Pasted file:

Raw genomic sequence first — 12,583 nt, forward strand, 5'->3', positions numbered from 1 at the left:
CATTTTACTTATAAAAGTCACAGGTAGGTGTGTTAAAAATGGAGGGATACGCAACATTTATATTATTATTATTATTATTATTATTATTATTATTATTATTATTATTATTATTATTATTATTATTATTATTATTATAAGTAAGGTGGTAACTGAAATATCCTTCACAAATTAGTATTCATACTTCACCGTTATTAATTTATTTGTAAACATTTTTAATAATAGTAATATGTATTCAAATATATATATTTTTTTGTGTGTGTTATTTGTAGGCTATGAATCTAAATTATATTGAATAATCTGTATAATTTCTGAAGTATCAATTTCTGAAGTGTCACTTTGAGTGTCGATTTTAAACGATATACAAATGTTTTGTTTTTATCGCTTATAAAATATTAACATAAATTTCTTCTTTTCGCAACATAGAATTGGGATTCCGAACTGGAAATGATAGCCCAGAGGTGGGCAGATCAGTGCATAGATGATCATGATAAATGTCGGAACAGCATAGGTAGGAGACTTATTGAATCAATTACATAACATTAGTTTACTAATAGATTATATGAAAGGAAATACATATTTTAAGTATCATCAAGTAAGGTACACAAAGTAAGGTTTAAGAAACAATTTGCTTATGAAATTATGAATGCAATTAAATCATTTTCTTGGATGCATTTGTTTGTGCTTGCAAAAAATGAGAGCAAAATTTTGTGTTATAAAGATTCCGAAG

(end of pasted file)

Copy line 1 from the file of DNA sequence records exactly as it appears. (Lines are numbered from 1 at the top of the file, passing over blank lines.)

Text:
Raw genomic sequence first — 12,583 nt, forward strand, 5'->3', positions numbered from 1 at the left: